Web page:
Bundled up, heading to the busses!
Arriving at the athletes village was just nuts.  The start is at the high school in Hopkinton, and the gathering areas for the runners were under tents on the athletic fields…on the grass-turned-mud pits!  The pre-race updates had suggested bringing a second pair of shoes to change into before the start so that you would start in dry shoes… I totally regretted that I didn’t have a second pair (or done the silly garbage bag look).  My shoes were covered in mud from my second step onto the field, and they squished like full sponges as we trudged our way to the start line.  But in the end it didn’t really matter because they would have been soaked the minute I switched shoes or took off the garbage bags.
Not joking - Athlete's Village was a mud pit!
Finally it was time! The gun went off to a rousing cheer, and Wave 3 was off.  My feet felt like ice blocks but by mile 3 they warmed up enough that everything just seemed to settle in for the long haul.  The hardest part of the start was figuring out how fast to run!  I had an original goal of 3:25 (and I am certain I had the fitness for it), but with the reality of the cold, wind, and rain, I had no idea how my body would cope.  So I just took it mile by mile.  Right from the start, the course was lined with spectators.  I actually can’t picture any portion of the course that had more than a 25 yard gap between spectators!  I have already come to the conclusion that runners and endurance athletes are a special (crazy) breed, but I was in awe of the support out on the course.  Even with the torrential downpours, there were lots of sections where I couldn’t even hear my music over the cheering!
In the zone - not a clue that I was running past my family!
The miles ticked off one by one, and soon enough, I hit the girls at Wellesley and was halfway done!  Then I was counting down miles until I thought I would see my mom around mile 16.  I didn’t see her where I thought I would, and after looking for another mile, I just got in the zone and tried to click off mile by mile.  Apparently I was so focused that I completely missed her and my step-dad at mile 17!!! And I ran RIGHT next to them!!!  So bummed.  But I just focused on getting to the top of Heartbreak Hill, then it would be all downhill from there.  Well, it was around that time that the winds really started to get to me.  I thought I would be able to ride the downhill into mile 25, then pick up my pace for the last mile to the finish.  But miles 24-26 were my slowest of the day.  I was so cold that I couldn’t even open up my hand to stretch them out, and it felt like I was barely making any progress!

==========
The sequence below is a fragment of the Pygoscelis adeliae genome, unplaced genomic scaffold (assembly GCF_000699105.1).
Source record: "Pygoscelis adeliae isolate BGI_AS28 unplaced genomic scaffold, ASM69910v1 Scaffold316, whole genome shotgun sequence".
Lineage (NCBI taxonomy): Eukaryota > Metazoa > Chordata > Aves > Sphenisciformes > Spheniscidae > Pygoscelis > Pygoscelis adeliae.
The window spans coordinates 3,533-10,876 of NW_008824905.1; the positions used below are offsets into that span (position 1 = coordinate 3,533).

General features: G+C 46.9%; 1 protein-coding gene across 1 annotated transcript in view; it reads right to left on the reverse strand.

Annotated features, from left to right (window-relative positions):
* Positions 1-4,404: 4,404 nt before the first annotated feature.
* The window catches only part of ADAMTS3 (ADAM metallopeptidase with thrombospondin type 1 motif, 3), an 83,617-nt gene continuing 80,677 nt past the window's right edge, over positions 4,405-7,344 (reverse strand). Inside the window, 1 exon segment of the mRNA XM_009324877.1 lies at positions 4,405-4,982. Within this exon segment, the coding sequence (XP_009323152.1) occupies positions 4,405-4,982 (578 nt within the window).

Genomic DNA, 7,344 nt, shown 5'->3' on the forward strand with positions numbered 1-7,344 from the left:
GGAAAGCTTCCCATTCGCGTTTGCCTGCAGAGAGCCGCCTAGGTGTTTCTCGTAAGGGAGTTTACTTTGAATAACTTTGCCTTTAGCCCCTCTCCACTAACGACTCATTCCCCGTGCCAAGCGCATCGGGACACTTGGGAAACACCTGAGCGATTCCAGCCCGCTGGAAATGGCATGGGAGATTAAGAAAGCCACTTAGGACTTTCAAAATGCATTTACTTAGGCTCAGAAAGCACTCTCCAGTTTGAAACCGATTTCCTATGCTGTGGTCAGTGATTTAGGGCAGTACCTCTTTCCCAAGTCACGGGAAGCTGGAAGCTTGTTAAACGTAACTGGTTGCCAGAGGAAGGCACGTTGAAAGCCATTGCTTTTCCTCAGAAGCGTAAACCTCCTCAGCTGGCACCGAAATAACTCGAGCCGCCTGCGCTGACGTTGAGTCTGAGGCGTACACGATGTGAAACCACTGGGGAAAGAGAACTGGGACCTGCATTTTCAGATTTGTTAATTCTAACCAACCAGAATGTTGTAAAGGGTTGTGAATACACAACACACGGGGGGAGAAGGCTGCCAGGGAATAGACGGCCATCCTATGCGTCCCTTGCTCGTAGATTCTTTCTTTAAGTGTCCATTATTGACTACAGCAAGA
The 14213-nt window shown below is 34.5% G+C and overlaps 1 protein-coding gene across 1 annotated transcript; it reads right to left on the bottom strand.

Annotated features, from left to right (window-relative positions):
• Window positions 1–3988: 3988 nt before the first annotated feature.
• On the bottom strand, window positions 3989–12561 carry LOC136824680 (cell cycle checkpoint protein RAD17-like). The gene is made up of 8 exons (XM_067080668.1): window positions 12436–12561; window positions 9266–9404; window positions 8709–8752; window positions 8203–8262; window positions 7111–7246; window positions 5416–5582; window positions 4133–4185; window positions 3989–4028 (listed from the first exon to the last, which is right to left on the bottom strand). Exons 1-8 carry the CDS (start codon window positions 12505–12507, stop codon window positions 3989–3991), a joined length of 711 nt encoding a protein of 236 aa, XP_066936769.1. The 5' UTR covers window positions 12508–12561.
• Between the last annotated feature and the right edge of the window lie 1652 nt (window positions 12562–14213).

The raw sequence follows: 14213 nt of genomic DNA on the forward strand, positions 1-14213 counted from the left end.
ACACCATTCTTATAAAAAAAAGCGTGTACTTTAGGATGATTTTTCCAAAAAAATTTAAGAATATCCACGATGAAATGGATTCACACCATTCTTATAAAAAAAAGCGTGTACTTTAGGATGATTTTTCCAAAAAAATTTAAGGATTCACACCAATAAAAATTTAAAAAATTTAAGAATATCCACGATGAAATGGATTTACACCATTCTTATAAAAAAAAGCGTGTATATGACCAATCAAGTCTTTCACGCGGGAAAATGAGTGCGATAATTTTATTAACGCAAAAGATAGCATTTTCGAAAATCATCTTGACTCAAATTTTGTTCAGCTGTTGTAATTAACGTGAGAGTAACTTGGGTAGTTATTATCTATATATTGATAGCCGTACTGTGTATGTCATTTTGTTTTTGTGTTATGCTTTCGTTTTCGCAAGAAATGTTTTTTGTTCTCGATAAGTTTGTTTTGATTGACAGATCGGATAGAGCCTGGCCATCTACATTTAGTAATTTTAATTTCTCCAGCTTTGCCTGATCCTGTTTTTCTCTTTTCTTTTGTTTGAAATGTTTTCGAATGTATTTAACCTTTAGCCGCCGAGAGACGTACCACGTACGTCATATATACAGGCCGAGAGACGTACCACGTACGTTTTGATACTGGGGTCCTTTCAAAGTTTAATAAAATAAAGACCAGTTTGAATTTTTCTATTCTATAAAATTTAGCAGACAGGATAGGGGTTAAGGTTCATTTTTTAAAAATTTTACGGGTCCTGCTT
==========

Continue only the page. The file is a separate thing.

So happy and relieved to see my family just before the turn onto Boylston!
Luckily, I spotted my husband right after Fenway Park which gave me a huge boost until the right on Hereford.  Then I saw my mom, dad, step-dad, and long time family friend, right where they said they would be.  And all the emotions were captured in my smile.  I turned onto Boylston and finally got choked up for everything that the day brought.  I ran straight down the street and could not be more proud to cross that finish line!  

Crazy stats for the day!! Cannot believe we ran in that nonsense!
But as soon as I stopped running, the cold sunk to my bones.  My teeth would not stop chattering as I made my way through the finish area.  It felt like I was walking forever before I got to the water…then my medal…then a heat sheet…then my food…then, FINALLY to the dry clothes that I had dropped off in my gear bag earlier that morning.  The line to get into the change tent was way too long so I headed straight to the Starbucks to meet up with the fam.  What a relief to be out of the rain!!!! I finally changed out of my soaking wet clothes and was able to absorb the race I had just run!  It felt like the race took forever and at the same time was over in the blink of eye! 
Celebration time!!! After fully defrosting, we feasted on Italian food in the North End at La Famiglia Georgio, then followed it up with delicious cannolis at Modern Pastry.  Of course by then the rain cleared, and the night was beautiful to stroll around the North End, in my finisher’s jacket, and enjoy the city.   
The horrible weather
And the day after the race Mother Nature blessed the city of Boston with perfect running weather – seriously?!?  We finished the trip off with a visit to the Sam Adams Brewery tasting delicious brews, then had a farewell dinner with longtime family friends. 
Morning after - Seriously, Mother Nature?!?
Over a week has passed and it still feels like a dream trip.  But, I know that I have some unfinished business out on the road to Boston.  I had a goal of running sub 3:30, aiming for 3:25.  I KNOW that I was trained for that time and my body was ready, so it’s tough not to think about the what ifs.  Could I have pushed a little bit harder, did I let go of my goal too easily?  Maybe I could have at least guaranteed a BQ time (my official time to qualify is 3:40, but this year you had to run 3 minutes and 23 seconds faster (so 3:36.37) faster).  But then I think about the conditions, about how many people didn’t finish, how many elites dropped out, how many people didn’t even start, and I am super proud of my day.  I powered through awful conditions, where it became a complete game of mind over matter, and I earned every bit of my unicorn!